Slightly behind schedule, here's one of my favorite traditions of the year (which has become an increasingly common practice for others as well, since the rise of Letterboxd), my list of my favorite movies from earlier years that I saw for the first time in 2020.
piece on the greatness of Gwyneth Paltrow in the 1990s, and my viewing of Douglas McGrath's adaptation of Jane Austen's classic novel was the spark for that story. I initially watched this movie to prepare for the new version directed by Autumn de Wilde and starring Anya Taylor-Joy, and while I think Taylor-Joy is brilliant, that movie fell a little short for me. This one, on the other hand, is a pure delight, led by Paltrow's fabulous performance as the well-intentioned meddler Emma Woodhouse, who is oblivious to her privilege but also humbly open to learning from her mistakes. The various romances are all satisfying, the writing (from either Austen or McGrath) is witty, and the performances are all effortlessly charming.
covered this movie (which won the Palme d'Or at Cannes) as part of our 1996 season of the Awesome Movie Year podcast, and it's a great example of Mike Leigh's humanistic, character-driven storytelling, with justifiably lauded and awarded performances from Brenda Blethyn, Marianne Jean-Baptiste and Timothy Spall. It takes the kind of storyline that could come from a sensationalistic TV movie (an upper-middle-class Black woman reconnects with her working-class white birth mother) and treats it with warmth and sensitivity, more about forging genuine connections than about exploiting divisions.
this tribute to the late Rhonda Fleming, who often cited it as her favorite role. Fleming is good as the main character's scheming stepsister, but this is Simmons' show all the way, and she brings vulnerability and a reserve of unexpected strength to this surprisingly nuanced and progressive drama about mental illness.
road trip movies that I wrote (somewhat ironically) just before the pandemic lockdown, and it lives up to its reputation as a rollicking thriller with a dark edge. Geena Davis and Susan Sarandon are fantastic as the title characters, who free themselves from their downtrodden lives when they inadvertently embark on a crime spree. Director Ridley Scott and screenwriter Callie Khouri portray female empowerment and rebellion against the patriarchy without losing the movie's sense of raucous fun. Some of it goes a little too far over the top, but it all builds beautifully to that iconic (and remarkably cynical) ending, in which the only way to truly defeat a rigged system is to opt out of it entirely.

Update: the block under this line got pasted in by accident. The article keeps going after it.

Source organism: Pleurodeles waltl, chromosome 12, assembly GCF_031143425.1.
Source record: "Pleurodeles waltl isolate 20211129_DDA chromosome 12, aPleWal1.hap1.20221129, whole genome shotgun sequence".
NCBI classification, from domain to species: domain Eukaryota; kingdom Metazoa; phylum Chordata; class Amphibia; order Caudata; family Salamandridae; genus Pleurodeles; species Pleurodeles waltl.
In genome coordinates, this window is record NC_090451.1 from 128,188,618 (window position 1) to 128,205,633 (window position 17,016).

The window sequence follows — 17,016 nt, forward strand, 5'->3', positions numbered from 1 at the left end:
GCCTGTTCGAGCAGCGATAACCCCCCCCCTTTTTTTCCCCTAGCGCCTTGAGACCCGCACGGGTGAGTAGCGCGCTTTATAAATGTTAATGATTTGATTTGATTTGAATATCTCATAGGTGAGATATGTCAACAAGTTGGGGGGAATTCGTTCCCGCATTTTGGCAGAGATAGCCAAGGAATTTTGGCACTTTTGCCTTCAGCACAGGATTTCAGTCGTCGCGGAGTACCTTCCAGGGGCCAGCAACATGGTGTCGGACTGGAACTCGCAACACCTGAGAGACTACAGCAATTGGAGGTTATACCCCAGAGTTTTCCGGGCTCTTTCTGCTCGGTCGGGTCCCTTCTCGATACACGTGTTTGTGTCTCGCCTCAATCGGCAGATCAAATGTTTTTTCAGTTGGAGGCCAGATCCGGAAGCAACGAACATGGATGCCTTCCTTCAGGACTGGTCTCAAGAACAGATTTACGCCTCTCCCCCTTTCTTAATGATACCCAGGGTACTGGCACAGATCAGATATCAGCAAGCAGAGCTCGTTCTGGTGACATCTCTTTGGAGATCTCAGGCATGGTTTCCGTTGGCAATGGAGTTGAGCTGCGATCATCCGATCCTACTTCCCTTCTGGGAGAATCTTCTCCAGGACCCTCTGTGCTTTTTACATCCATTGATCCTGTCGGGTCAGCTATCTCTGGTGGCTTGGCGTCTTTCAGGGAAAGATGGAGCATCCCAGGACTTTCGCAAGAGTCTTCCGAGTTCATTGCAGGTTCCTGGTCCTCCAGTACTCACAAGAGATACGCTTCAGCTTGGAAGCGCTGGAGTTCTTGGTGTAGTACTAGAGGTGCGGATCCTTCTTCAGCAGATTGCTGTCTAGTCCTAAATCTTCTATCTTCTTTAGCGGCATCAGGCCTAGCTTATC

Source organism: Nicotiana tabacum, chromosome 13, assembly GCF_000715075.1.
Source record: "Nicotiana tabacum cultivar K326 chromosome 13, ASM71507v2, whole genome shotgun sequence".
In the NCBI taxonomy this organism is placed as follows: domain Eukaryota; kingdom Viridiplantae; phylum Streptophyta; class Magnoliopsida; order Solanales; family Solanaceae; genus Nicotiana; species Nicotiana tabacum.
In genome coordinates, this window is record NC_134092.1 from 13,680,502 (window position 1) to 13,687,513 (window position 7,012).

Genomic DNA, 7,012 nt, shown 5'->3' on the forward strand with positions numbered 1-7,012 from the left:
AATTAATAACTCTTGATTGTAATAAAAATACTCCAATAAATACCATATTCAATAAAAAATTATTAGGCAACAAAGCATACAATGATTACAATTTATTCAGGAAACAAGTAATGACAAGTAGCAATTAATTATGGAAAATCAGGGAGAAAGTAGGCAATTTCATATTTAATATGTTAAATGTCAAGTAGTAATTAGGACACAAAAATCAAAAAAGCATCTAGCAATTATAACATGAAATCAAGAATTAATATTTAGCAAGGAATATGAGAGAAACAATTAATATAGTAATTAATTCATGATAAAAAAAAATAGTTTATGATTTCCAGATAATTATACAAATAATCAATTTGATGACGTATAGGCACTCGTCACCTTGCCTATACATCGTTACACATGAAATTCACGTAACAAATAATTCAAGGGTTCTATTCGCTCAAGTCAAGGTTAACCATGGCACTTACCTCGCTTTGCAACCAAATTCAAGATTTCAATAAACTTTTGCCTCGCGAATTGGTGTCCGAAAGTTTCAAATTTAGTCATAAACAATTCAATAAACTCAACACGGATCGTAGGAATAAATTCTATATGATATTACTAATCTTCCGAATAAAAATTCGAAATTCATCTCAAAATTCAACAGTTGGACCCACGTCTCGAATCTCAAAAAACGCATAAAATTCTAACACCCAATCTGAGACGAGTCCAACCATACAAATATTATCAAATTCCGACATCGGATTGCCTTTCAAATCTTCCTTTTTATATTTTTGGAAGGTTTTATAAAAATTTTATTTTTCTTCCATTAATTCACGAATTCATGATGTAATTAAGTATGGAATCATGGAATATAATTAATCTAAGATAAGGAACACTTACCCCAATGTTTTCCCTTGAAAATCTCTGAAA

recommendations that I hadn't previously seen, and I'm grateful to that assignment for pushing me to watch a movie I'd had in my queue since it came out. Like Gold Diggers of 1933, this is a joyous musical about a dark subject, although zombies are less of a real-world concern than economic depression. The cast of mostly unknown young actors capture the outsize emotions of teen angst as well as the terror of witnessing the end of the world, and then they engage in gleeful song-and-dance numbers about it. The catchy original songs don't end when the violence begins, and director John McPhail successfully balances the music with the violence, giving proper attention to both. The filmmakers impressively integrate multiple genres into an entertaining and weirdly heartwarming movie.
reviewing it got me to watch this earlier film adaptation, which is quite long (over three hours) but is consistently engrossing. Director Philip Kaufman somehow fits more range and nuance into his movie than the series creators can fit into an entire TV season, and he includes the story of pioneering test pilot Chuck Yeager (Sam Shepard) that the series leaves out. Yeager's refusal to join the space program and the way he's subsequently left behind adds a melancholy counterpoint to the scenes of hotshot future astronauts like John Glenn (Ed Harris) and Gordo Cooper (Dennis Quaid). The movie makes these towering national heroes into flawed, even sometimes unlikable people, bringing them satisfyingly back down to Earth.
selection, and I didn't really have any expectations for this documentary about the bodybuilding scene in the late 1970s. But it's so much fun to watch, with future stars Arnold Schwarzenegger and Lou Ferrigno hamming it up for the cameras, alongside other bodybuilding champions who became minor celebrities. Schwarzenegger comes off like the villain on a reality TV show, self-consciously playing up his devious scheming in a way that he would never do now that he's a beloved celebrity and former politician. It's a fascinating glimpse into a younger, less guarded Schwarzenegger, and a snapshot of a scene poised between wider pop-culture recognition and weird underground subculture.
Honorable mentions: Beverly Hills Cop (Martin Brest, 1984); Dark Water (Hideo Nakata, 2002)